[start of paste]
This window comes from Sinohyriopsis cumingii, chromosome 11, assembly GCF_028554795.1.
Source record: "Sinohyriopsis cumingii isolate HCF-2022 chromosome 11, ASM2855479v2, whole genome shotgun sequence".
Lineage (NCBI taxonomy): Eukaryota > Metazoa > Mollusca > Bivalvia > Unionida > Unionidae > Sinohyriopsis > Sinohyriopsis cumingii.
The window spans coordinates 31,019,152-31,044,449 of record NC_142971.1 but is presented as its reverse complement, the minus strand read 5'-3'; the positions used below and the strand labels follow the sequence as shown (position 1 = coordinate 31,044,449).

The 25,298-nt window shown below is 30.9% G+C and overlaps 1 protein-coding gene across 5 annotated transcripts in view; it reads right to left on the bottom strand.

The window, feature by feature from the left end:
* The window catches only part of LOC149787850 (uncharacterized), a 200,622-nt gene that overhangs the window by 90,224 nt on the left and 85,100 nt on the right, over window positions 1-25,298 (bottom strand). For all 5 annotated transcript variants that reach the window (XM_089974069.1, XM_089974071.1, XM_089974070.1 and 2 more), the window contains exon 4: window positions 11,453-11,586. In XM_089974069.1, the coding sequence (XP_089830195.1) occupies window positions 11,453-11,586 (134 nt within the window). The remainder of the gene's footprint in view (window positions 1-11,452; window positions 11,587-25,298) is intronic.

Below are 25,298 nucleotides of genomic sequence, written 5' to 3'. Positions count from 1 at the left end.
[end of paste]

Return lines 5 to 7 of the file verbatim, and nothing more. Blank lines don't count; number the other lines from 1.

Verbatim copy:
The 25,298-nt window shown below is 30.9% G+C and overlaps 1 protein-coding gene across 5 annotated transcripts in view; it reads right to left on the bottom strand.

The window, feature by feature from the left end:
* The window catches only part of LOC149787850 (uncharacterized), a 200,622-nt gene that overhangs the window by 90,224 nt on the left and 85,100 nt on the right, over window positions 1-25,298 (bottom strand). For all 5 annotated transcript variants that reach the window (XM_089974069.1, XM_089974071.1, XM_089974070.1 and 2 more), the window contains exon 4: window positions 11,453-11,586. In XM_089974069.1, the coding sequence (XP_089830195.1) occupies window positions 11,453-11,586 (134 nt within the window). The remainder of the gene's footprint in view (window positions 1-11,452; window positions 11,587-25,298) is intronic.